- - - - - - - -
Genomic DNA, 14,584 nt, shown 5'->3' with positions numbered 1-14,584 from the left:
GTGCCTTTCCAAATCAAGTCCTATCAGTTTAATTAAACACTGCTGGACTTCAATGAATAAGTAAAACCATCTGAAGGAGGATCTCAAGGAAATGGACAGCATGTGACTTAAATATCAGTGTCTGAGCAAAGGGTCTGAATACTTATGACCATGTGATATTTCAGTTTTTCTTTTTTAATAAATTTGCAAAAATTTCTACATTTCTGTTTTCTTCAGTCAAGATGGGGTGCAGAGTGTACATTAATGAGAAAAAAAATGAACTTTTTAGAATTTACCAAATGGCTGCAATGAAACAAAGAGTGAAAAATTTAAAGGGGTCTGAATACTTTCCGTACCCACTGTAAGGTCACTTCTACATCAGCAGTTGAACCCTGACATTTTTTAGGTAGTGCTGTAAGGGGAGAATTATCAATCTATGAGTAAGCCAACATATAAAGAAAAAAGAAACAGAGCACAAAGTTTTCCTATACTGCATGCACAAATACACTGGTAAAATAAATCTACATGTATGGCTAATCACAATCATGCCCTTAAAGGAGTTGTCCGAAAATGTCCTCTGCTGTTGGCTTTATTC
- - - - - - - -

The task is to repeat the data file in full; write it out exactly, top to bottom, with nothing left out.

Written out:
Genomic DNA, 14,584 nt, shown 5'->3' with positions numbered 1-14,584 from the left:
GTGCCTTTCCAAATCAAGTCCTATCAGTTTAATTAAACACTGCTGGACTTCAATGAATAAGTAAAACCATCTGAAGGAGGATCTCAAGGAAATGGACAGCATGTGACTTAAATATCAGTGTCTGAGCAAAGGGTCTGAATACTTATGACCATGTGATATTTCAGTTTTTCTTTTTTAATAAATTTGCAAAAATTTCTACATTTCTGTTTTCTTCAGTCAAGATGGGGTGCAGAGTGTACATTAATGAGAAAAAAAATGAACTTTTTAGAATTTACCAAATGGCTGCAATGAAACAAAGAGTGAAAAATTTAAAGGGGTCTGAATACTTTCCGTACCCACTGTAAGGTCACTTCTACATCAGCAGTTGAACCCTGACATTTTTTAGGTAGTGCTGTAAGGGGAGAATTATCAATCTATGAGTAAGCCAACATATAAAGAAAAAAGAAACAGAGCACAAAGTTTTCCTATACTGCATGCACAAATACACTGGTAAAATAAATCTACATGTATGGCTAATCACAATCATGCCCTTAAAGGAGTTGTCCGAAAATGTCCTCTGCTGTTGGCTTTATTC